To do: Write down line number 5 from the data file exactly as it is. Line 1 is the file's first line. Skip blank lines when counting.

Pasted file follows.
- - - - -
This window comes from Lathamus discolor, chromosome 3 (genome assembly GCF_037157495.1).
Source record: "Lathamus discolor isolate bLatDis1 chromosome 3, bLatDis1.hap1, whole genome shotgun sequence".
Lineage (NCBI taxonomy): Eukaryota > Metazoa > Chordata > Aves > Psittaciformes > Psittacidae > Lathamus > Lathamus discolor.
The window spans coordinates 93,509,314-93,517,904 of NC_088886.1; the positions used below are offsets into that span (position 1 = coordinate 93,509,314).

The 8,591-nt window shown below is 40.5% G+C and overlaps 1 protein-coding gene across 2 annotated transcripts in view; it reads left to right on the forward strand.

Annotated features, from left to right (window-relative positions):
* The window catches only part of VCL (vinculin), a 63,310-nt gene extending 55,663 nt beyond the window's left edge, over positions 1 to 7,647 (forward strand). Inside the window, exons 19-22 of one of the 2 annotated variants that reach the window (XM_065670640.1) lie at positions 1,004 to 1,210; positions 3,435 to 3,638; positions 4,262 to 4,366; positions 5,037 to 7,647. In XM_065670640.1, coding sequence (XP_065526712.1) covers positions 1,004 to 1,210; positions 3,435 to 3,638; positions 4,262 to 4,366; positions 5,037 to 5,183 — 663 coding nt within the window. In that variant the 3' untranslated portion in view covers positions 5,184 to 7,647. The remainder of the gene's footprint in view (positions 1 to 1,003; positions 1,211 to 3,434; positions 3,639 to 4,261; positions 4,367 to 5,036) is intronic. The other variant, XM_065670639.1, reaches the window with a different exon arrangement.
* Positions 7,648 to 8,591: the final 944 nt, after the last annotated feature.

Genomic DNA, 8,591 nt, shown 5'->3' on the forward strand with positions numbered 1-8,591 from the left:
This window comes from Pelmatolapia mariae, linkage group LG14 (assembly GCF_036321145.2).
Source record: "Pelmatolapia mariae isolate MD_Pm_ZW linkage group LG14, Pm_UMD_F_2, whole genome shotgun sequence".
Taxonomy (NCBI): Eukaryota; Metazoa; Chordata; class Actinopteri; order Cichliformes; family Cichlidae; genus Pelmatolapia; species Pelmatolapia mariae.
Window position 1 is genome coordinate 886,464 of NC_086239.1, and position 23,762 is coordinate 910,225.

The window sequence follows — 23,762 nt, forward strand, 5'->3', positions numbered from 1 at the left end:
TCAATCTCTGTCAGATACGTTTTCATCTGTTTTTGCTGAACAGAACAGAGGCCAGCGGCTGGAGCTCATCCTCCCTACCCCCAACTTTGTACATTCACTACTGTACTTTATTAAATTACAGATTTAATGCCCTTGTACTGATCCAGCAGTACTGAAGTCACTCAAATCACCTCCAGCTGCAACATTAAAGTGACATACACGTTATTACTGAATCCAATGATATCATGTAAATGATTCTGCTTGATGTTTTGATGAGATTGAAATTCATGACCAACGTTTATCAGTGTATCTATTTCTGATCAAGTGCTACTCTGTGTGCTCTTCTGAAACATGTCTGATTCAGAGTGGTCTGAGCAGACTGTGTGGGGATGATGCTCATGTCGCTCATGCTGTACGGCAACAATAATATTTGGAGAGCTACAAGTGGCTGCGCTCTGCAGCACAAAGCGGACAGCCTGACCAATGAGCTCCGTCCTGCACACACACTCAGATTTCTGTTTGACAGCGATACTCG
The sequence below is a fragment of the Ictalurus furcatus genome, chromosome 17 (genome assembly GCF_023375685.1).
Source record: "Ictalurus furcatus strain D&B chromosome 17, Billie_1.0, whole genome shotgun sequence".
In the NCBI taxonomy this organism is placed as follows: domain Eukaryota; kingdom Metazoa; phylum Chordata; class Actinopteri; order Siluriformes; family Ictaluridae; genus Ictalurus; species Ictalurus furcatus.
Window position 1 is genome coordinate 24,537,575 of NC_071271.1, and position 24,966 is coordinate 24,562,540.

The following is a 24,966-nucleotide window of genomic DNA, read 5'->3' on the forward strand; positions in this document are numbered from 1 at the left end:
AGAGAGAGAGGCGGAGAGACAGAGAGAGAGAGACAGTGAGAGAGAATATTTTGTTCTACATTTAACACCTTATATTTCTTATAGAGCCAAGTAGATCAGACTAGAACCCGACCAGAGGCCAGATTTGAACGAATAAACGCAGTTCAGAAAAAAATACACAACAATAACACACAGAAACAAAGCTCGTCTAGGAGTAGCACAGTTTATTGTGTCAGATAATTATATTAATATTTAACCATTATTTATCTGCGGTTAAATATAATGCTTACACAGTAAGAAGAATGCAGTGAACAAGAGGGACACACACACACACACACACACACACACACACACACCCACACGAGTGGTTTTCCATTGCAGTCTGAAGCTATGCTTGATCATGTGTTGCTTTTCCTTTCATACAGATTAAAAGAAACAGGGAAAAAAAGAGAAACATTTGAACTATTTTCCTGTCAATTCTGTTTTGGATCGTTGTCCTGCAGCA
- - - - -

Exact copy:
The 8,591-nt window shown below is 40.5% G+C and overlaps 1 protein-coding gene across 2 annotated transcripts in view; it reads left to right on the forward strand.